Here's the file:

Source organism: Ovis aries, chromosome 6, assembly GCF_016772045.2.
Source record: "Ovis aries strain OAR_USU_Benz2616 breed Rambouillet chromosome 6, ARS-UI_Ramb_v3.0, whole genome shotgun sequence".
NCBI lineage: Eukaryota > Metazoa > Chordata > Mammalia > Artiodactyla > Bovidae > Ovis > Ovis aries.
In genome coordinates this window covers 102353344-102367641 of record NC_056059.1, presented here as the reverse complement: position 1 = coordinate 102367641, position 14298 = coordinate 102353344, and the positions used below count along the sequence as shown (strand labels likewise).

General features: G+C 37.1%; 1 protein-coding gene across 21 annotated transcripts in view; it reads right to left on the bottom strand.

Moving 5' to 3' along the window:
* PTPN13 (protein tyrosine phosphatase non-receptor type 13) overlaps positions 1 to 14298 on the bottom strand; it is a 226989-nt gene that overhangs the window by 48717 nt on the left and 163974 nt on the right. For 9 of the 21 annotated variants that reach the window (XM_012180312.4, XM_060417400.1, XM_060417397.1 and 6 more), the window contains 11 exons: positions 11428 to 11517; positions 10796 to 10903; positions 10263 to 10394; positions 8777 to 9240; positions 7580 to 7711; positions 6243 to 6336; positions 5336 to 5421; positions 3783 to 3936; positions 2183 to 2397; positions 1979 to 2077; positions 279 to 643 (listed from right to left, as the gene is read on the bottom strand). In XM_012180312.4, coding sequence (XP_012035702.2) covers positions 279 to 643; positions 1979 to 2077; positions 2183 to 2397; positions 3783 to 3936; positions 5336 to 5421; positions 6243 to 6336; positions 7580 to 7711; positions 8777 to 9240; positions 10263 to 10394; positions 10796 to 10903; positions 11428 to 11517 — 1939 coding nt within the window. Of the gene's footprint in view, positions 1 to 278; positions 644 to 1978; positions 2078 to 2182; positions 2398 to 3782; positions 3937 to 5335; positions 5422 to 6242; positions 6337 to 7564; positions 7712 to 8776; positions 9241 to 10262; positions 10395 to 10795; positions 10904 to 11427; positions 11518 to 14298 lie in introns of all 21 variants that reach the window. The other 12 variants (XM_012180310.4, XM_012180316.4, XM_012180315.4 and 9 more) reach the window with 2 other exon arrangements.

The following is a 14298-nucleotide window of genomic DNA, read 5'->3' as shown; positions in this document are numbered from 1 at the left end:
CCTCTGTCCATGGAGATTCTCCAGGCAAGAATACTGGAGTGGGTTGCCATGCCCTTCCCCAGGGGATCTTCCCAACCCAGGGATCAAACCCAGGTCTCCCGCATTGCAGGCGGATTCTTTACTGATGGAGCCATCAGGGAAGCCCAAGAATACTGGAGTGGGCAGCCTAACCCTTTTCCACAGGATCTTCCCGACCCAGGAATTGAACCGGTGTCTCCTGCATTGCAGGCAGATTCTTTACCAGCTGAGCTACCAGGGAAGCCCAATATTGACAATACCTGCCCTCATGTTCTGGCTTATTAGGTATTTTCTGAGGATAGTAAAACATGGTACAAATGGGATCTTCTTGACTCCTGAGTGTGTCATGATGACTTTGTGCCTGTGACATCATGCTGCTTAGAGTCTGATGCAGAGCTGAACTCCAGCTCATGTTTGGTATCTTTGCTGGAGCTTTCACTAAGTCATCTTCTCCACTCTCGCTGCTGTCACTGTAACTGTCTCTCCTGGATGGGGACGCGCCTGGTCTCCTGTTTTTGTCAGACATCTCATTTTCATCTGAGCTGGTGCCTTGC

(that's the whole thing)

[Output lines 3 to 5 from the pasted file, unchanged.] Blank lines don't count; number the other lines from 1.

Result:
NCBI lineage: Eukaryota > Metazoa > Chordata > Mammalia > Artiodactyla > Bovidae > Ovis > Ovis aries.
In genome coordinates this window covers 102353344-102367641 of record NC_056059.1, presented here as the reverse complement: position 1 = coordinate 102367641, position 14298 = coordinate 102353344, and the positions used below count along the sequence as shown (strand labels likewise).

General features: G+C 37.1%; 1 protein-coding gene across 21 annotated transcripts in view; it reads right to left on the bottom strand.